Wilderness Under Siege

A wave of harmful bills in Congress is putting half a billion acres of wilderness at risk. You can help stop this great outdoors giveaway.

It has been nearly 50 years since Congress passed the landmark 1964 Wilderness Act. Now, a series of threatening bills is putting this act — and our beloved wildlands — at risk.

This “great outdoors giveaway” threatens more than a half billion acres of wildlands. It also threatens the clean air, clean water and local economies they support.

Our wildlands are a great source of economic activity, especially in rural communities. Outdoor recreation, natural resource conservation and historic preservation activities contribute more than $1 trillion annually to our economy. These activities support 9.4 million jobs and generate more than $100 billion in federal, state and local taxes. The Wilderness Under Siege bills would hurt communities that need this economic support the most.

A new bipartisan survey sponsored by Colorado College found that people of all backgrounds want to keep wildlands out of harm’s way. Regardless of their political views, survey respondents did not want to see wildlands put in the hands of developers.

Interactive map

Our interactive map gives a state-by-state breakdown of the harmful legislation in Congress that threatens our wild places.

If you can’t view the map, you can use our text-based version.

Take action

You can tell Congress to stop legislation that threatens wilderness and to say “no” to giving away your wild lands. Sign the petition.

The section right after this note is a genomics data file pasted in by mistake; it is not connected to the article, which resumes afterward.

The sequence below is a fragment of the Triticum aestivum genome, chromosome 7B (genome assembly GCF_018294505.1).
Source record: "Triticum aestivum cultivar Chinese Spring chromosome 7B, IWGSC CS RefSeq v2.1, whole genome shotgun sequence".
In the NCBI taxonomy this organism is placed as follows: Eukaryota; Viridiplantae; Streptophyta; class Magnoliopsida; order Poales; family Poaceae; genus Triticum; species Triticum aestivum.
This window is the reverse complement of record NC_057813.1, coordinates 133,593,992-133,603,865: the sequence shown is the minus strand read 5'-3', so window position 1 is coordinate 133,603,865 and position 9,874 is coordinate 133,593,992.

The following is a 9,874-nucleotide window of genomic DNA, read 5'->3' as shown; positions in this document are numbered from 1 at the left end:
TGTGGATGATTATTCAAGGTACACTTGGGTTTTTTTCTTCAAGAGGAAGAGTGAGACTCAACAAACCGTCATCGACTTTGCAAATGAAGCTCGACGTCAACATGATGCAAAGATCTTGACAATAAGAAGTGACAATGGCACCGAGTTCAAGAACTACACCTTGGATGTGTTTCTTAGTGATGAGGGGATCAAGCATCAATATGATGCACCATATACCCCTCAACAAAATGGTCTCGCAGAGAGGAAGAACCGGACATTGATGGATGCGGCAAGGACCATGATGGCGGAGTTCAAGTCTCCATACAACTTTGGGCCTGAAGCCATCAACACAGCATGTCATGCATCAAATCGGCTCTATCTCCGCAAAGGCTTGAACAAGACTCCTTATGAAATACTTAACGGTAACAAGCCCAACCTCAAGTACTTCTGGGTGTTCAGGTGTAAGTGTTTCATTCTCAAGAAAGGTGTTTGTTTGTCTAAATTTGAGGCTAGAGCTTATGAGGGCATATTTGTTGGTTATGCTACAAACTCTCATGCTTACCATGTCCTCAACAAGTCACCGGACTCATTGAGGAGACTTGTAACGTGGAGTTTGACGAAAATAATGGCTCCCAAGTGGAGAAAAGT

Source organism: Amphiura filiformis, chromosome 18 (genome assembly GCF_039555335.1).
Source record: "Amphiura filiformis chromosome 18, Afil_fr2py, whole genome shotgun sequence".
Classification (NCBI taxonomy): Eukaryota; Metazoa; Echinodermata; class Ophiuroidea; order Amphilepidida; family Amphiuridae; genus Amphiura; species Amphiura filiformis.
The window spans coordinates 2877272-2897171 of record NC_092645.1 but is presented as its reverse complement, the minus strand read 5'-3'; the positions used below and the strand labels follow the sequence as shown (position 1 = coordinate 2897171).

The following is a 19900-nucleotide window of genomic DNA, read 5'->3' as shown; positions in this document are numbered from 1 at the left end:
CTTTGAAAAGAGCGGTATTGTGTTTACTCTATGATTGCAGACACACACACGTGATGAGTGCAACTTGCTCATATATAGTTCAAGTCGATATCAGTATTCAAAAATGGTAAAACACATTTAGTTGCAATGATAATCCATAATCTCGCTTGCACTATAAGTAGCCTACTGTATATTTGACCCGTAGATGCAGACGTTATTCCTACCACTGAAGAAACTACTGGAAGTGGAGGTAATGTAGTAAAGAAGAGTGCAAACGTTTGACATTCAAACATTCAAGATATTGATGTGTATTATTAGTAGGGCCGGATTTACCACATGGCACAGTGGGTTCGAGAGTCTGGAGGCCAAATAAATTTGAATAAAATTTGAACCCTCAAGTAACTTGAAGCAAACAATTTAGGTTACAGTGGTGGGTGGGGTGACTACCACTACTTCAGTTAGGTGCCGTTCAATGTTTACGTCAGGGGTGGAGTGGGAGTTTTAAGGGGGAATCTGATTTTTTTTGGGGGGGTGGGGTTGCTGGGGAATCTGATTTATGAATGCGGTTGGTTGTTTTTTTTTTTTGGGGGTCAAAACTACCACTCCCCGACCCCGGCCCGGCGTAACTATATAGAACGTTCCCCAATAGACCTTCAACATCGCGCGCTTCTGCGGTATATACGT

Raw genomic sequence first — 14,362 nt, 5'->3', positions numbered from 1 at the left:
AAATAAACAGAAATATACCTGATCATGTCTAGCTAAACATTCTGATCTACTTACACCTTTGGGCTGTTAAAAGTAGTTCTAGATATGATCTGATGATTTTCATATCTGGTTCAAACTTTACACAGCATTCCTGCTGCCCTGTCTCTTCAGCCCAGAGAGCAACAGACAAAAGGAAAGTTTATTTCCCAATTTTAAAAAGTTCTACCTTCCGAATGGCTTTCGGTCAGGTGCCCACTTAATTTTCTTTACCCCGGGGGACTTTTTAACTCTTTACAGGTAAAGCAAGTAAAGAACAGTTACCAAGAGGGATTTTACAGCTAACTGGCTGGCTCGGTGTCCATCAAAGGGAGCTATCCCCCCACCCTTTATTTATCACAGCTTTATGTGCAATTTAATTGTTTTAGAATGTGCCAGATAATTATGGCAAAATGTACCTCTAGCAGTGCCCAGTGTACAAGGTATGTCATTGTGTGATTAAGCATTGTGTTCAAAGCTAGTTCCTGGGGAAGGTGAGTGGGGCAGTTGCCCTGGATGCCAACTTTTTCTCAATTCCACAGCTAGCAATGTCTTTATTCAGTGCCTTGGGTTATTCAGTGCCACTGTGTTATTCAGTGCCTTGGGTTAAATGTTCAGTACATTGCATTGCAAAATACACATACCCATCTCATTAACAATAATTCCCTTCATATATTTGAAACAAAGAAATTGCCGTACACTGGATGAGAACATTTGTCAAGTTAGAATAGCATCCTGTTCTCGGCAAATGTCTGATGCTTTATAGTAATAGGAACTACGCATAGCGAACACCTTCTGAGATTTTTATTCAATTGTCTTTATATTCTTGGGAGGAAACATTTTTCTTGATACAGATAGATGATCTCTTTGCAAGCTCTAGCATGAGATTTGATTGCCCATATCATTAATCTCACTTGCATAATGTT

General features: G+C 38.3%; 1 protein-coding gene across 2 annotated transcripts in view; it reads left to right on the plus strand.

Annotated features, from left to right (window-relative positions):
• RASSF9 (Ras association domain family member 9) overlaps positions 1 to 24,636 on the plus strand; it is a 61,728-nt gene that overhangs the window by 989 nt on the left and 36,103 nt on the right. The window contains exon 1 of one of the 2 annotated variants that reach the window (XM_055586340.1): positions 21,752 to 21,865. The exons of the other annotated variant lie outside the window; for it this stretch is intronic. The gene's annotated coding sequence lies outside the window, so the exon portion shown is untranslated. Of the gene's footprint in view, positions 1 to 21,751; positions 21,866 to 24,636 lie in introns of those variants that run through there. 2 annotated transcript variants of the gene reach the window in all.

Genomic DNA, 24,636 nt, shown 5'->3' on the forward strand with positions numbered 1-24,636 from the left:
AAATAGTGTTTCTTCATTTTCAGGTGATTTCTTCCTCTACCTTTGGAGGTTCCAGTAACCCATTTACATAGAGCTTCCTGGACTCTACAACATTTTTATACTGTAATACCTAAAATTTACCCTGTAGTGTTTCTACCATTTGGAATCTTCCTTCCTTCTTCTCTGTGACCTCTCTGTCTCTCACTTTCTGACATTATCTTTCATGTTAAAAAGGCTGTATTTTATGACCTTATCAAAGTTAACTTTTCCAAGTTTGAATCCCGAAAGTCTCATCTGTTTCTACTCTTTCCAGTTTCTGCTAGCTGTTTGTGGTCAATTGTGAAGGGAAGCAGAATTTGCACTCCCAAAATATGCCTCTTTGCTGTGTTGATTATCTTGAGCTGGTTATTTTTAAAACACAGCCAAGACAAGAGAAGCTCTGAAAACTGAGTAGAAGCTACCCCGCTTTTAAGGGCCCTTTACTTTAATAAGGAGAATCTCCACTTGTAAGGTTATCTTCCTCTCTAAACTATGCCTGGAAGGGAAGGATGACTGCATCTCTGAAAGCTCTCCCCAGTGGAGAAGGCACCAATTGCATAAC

Full Report

You can learn more about the harmful bills featured in our Wilderness Under Siege report.

 

  • Michael Reinemer

    The Wilderness Society praises Congress for passing the Hill Creek Cultural Preservation and Energy Development Act (H.R. 356 / S. 27). The legislation provides for the exchange of roughly 20,000 acres of Utah’s mineral rights from ecologically and culturally sensitive lands in the Desolation Canyon region of the Uintah and Ouray Reservation for federal mineral rights in another part of the reservation.

  • Michael Reinemer

    The draft House Interior and Environment Appropriations bill released today is a clear improvement from previous years, though it still misses the mark on several key conservation, climate and public lands needs and is laden with numerous policy provisions or “riders” that have no place in the appropriations process.

  • Michael Reinemer

    On Wednesday, The Wilderness Society presented lifetime conservation achievement awards to Representatives George Miller, Jim Moran and Rush Holt, who collectively represent 80 years of support for conservation of some of America’s most stunning landscapes and protection of the country’s clean air and water.  All three members of Congress have announced their plans to retire at the end of the current session.

    Rep. George Miller (California – 11th District)